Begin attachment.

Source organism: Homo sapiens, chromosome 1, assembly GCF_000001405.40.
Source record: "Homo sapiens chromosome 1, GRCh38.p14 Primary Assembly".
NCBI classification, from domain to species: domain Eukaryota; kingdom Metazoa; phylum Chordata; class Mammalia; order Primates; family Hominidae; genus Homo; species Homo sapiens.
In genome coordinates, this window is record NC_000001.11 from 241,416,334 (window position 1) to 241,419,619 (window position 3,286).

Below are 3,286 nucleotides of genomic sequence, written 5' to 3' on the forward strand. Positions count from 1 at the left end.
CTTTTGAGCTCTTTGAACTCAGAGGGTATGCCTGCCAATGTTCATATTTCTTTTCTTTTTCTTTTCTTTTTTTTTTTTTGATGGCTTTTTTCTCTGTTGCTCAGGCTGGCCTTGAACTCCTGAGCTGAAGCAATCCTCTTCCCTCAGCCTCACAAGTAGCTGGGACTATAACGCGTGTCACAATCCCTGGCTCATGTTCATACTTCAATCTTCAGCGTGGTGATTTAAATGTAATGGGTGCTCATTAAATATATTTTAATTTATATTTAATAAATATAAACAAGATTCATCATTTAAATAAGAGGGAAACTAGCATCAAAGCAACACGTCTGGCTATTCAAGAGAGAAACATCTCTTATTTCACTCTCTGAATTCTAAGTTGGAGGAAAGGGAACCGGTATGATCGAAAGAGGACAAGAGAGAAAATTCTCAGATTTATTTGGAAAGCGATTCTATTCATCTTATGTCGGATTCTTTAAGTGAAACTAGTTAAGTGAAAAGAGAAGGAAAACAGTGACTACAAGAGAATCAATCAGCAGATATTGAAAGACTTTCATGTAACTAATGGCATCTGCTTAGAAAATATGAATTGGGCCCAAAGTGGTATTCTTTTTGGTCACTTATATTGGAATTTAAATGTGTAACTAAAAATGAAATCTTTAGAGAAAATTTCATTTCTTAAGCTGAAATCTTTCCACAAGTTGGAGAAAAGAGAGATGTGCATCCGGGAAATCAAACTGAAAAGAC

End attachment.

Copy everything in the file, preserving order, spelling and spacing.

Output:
Source organism: Homo sapiens, chromosome 1, assembly GCF_000001405.40.
Source record: "Homo sapiens chromosome 1, GRCh38.p14 Primary Assembly".
NCBI classification, from domain to species: domain Eukaryota; kingdom Metazoa; phylum Chordata; class Mammalia; order Primates; family Hominidae; genus Homo; species Homo sapiens.
In genome coordinates, this window is record NC_000001.11 from 241,416,334 (window position 1) to 241,419,619 (window position 3,286).

Below are 3,286 nucleotides of genomic sequence, written 5' to 3' on the forward strand. Positions count from 1 at the left end.
CTTTTGAGCTCTTTGAACTCAGAGGGTATGCCTGCCAATGTTCATATTTCTTTTCTTTTTCTTTTCTTTTTTTTTTTTTGATGGCTTTTTTCTCTGTTGCTCAGGCTGGCCTTGAACTCCTGAGCTGAAGCAATCCTCTTCCCTCAGCCTCACAAGTAGCTGGGACTATAACGCGTGTCACAATCCCTGGCTCATGTTCATACTTCAATCTTCAGCGTGGTGATTTAAATGTAATGGGTGCTCATTAAATATATTTTAATTTATATTTAATAAATATAAACAAGATTCATCATTTAAATAAGAGGGAAACTAGCATCAAAGCAACACGTCTGGCTATTCAAGAGAGAAACATCTCTTATTTCACTCTCTGAATTCTAAGTTGGAGGAAAGGGAACCGGTATGATCGAAAGAGGACAAGAGAGAAAATTCTCAGATTTATTTGGAAAGCGATTCTATTCATCTTATGTCGGATTCTTTAAGTGAAACTAGTTAAGTGAAAAGAGAAGGAAAACAGTGACTACAAGAGAATCAATCAGCAGATATTGAAAGACTTTCATGTAACTAATGGCATCTGCTTAGAAAATATGAATTGGGCCCAAAGTGGTATTCTTTTTGGTCACTTATATTGGAATTTAAATGTGTAACTAAAAATGAAATCTTTAGAGAAAATTTCATTTCTTAAGCTGAAATCTTTCCACAAGTTGGAGAAAAGAGAGATGTGCATCCGGGAAATCAAACTGAAAAGAC